BUSH’S THIRD TERM

2003 invasion of Iraq

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Dy’er Sez: I, like many other writers and bloggers, have spent more than a little time and energy in discussing (read: ranting) the pure frustration with the Obama administration. To be sure, I never had any intent to vote for him (nor McCain for that matter – my toss up was between Ralph Nader or Cynthia McKinney), and I was extremely skeptical that he would do any good for our country.  I just never considered that he would be as similar as he is to the last guy.

I came across the following article today and I think that it (more so, the second part of it) sums up, quite eloquently, just how much the change we were supposed to believe in has become nothing more than the same-old-same-old… albeit in a better looking package. Read on; if you find that you are in disagreement, then I respectfully submit that you are either not paying close attention or that the rose-colored glasses of partisanship are obstructing your view.

Story from Anti-War.com:

The More Things Change

by David Swanson and Tom Engelhardt

A presidential candidate opposed to the Iraq War is elected and enters the Oval Office. Yet six months later, there are still essentially the same number of troops in Iraq as were there when his predecessor left, the same number, in fact, used in the original invasion of Iraq in March 2003. Moreover, the new president remains on the “withdrawal” schedule the previous administration laid out for him with the same caveats being issued about whether it can even be met.

That administration also built a humongous, three-quarters-of-a-billion-dollar embassy in Baghdad, undoubtedly the most expensive on the planet. Staffed with approximately 1,000 “diplomats,” it was clearly meant to be a massive command center for Iraq (and, given neocon dreams, the region). Last weekend, well into the Obama era, the Washington Post reported that the State Department’s yearly budget for “running” that embassy – $1.5 billion (that is not a misprint) in 2009 – will actually rise to $1.8 billion for 2010 and 2011. In addition, the Obama administration now plans to invest upwards of a billion dollars in constructing a massive embassy in Islamabad and other diplomatic facilities in Pakistan and Afghanistan. Here, too, there will be a massive influx of “diplomats,” and here, too, a U.S. command center for the region is clearly being created.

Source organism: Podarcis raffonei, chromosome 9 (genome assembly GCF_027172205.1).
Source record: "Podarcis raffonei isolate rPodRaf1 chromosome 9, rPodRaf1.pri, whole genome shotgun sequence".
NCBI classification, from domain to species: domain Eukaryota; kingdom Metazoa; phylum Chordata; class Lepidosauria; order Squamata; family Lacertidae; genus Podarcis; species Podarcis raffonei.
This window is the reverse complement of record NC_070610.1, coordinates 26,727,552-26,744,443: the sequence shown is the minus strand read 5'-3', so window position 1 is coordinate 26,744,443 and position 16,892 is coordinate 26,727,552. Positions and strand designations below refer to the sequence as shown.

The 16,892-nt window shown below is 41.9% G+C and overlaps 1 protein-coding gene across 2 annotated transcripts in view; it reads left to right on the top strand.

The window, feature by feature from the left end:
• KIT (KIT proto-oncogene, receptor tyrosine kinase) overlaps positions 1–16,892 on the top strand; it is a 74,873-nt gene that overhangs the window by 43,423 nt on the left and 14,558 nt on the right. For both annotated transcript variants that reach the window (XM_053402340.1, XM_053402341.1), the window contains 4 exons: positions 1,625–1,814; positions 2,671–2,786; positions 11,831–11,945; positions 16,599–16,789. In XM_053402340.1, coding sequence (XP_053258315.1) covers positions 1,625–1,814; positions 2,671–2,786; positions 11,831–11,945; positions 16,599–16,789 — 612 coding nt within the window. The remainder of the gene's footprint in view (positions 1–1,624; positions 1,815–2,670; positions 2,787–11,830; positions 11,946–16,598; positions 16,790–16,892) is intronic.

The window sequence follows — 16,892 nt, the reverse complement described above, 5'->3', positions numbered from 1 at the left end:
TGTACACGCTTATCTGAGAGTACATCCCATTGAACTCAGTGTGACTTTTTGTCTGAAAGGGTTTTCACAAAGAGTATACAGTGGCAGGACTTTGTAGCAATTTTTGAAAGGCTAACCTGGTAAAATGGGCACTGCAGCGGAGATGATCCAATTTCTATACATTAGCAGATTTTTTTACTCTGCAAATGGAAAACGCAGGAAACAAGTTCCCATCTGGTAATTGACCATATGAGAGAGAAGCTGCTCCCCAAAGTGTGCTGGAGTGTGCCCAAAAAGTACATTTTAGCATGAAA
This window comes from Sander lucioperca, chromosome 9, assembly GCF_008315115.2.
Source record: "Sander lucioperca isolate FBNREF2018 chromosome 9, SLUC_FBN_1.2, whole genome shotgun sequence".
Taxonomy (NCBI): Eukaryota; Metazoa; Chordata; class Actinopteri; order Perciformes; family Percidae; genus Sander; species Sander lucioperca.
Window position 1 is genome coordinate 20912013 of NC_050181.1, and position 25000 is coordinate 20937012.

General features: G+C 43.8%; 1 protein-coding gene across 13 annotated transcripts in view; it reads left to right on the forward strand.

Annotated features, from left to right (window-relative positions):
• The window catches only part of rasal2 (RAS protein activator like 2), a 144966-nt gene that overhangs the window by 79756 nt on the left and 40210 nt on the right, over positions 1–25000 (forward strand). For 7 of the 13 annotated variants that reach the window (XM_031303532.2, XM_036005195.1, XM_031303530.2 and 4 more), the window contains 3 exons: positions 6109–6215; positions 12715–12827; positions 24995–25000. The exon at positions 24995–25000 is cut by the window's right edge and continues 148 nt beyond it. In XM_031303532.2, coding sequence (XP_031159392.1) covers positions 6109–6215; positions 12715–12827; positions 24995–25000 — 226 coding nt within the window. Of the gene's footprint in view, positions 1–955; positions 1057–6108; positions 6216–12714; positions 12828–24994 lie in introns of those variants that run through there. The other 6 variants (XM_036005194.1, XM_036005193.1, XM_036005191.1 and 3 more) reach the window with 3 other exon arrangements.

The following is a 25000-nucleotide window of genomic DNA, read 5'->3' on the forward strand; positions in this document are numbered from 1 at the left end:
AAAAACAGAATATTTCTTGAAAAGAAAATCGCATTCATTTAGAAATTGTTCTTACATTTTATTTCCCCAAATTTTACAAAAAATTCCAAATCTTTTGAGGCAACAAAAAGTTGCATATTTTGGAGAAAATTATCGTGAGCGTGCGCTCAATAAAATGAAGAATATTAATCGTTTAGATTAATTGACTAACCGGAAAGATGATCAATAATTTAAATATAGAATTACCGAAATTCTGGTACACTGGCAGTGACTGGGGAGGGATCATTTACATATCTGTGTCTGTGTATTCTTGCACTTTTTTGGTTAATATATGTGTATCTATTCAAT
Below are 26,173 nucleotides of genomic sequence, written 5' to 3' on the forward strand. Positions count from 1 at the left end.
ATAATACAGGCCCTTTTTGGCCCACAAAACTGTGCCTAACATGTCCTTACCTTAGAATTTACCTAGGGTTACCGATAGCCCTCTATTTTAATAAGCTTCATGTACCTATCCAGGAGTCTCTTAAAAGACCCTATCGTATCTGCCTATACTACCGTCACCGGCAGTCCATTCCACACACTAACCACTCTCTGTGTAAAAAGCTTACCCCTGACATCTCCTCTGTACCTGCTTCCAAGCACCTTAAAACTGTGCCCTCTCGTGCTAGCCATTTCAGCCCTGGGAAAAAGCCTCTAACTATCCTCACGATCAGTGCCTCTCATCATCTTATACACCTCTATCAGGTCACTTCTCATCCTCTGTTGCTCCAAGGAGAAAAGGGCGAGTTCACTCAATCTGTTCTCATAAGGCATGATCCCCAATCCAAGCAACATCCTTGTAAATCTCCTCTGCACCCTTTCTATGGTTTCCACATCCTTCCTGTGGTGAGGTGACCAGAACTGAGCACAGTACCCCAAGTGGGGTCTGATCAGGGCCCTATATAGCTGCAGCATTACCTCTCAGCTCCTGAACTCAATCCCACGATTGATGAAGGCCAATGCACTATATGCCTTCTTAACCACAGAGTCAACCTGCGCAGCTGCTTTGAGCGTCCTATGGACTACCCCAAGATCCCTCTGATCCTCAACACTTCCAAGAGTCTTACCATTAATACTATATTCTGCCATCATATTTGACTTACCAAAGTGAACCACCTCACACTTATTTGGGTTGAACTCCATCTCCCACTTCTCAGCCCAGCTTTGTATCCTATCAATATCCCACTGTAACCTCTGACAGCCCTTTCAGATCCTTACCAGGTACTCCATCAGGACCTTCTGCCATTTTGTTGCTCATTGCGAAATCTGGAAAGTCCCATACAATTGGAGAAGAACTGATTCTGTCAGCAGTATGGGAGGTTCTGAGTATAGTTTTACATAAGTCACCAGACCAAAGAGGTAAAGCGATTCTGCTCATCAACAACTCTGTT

What’s striking are the continuities in American foreign and military policy, no matter who is in the White House. The first-term Obama foreign policy now looks increasingly like the second-term Bush foreign policy. Even where change can be spotted, it regularly seems to follow in the same vein. The New York Times, for instance, recently reported that the controversial “missile defense shield” the Bush administration was insistent on basing in Poland and the Czech Republic is being reconsidered in a many-months-long Obama administration “review.” While this should be welcomed, the only option mentioned involved putting it elsewhere – in Turkey and somewhere in the Balkans. At stake is one of the great military-industrial boondoggles of our age. Yet cancellation is, it seems, beyond consideration in Washington.
 
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